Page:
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This is not a duplicate of On vs At with date and time.

Why do we say 'at' when referring to a clock-time, but 'on' when referring to a date, when they're just differently sized divisions of the larger concept of time? Why the difference?

Is it purely historical (in which case, when did this come about?), or does it key into rules of grammar?

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    Like most Whys in language, it's because we've been voting on the matter for some centuries and those are the prepositions that (for now) have won the election. May 18, 2016 at 15:08
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    All I have to add to @StoneyB's excellent comment is that the use of prepositions (or equivalent) is often one of the most idiosyncratic parts of a language.
    – Colin Fine
    May 18, 2016 at 15:27
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    I was also curious about this, but the only answer I got was "that's the way it is". "At" suggests a little more precise location or time and "on" suggests a little larger than "at". I don't think this has to do with a grammar rule.
    – user140086
    May 18, 2016 at 15:39
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    @StoneyB that's true, but it can be interesting to try to pick apart the reasons (as Silenus does in his excellent answer). Personally I'd much prefer an interesting question about semantics and metaphor to "Can you proof read this for me?". May 18, 2016 at 16:25
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    @Max Williams: During the Middle English period, at and on could be used interchangeably with the hour and the calendar.
    – TRomano
    May 18, 2016 at 16:30

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The semantics of prepositions is notoriously difficult and their uses are very idiosyncratic. Their rules of use often depend on which particular ontological domain your noun phrase is in and are heavily contingent on how we conceptualize that domain and what metaphors we employ when thinking about that domain. In this case, we're talking about temporal entities like hours, days, and months.

Here are some simple rules of thumb regarding the prepositions on and at:

  • Something about the semantics of "on" involves or suggests a two-dimensional entity (a surface).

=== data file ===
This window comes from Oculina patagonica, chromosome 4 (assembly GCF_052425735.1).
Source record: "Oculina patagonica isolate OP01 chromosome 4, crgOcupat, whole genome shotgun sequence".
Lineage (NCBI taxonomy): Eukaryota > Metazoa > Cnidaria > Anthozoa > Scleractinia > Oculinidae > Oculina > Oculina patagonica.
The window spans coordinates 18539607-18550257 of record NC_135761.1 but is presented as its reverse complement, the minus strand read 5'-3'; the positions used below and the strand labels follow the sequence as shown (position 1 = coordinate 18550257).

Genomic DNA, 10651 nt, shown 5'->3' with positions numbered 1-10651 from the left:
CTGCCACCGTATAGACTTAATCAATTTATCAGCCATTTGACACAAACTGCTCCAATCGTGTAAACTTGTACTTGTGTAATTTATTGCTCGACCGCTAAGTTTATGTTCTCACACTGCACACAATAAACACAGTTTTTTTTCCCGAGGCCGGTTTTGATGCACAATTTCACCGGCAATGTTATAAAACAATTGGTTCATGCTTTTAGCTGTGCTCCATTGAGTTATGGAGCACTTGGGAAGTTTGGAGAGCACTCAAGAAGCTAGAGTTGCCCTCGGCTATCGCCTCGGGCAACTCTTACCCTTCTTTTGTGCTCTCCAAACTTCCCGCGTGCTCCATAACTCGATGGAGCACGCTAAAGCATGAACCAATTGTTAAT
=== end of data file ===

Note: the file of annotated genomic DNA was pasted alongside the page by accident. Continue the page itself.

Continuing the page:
• Something about the semantics of "at" involves or suggests a zero-dimensional entity (a point or precise location).

See @John Lawler's answer here where he quotes Fillmore (1971):

The preposition at is said to ascribe no particular dimensionality to the referent of its associated noun; the preposition on is said to ascribe to the referent of its head noun the property of being a line or a surface; and the preposition in is said to ascribe to the referent of its head noun the notion of a bounded two-dimensional or three-dimensional space.

With this in mind, let's turn to temporal phrases like "on January 1, 2016", "in December", and "at 5:00 pm".

A larger temporal interval like a day is (for whatever mysterious psychological reasons) conceptualized as a surface, thus giving rise to the use of the preposition on.

Months, on the other hand, seem to be associated with containers (again, for mysterious psychological reasons), giving rise to the use of proposition in.

Smaller discrete temporal units like, for example, 5:00 pm, are naturally conceptualized as locations, giving rise to the use of the preposition at.

The mysterious psychological reasons that I appealed to above have to do with the way we represent time to ourselves metaphorically. Which metaphors we employ may have to do with how we've historically represented temporal entities: graphically with calendars, clocks, etc. But I know of nobody who has tried to carry out such a genealogy of temporal metaphor.

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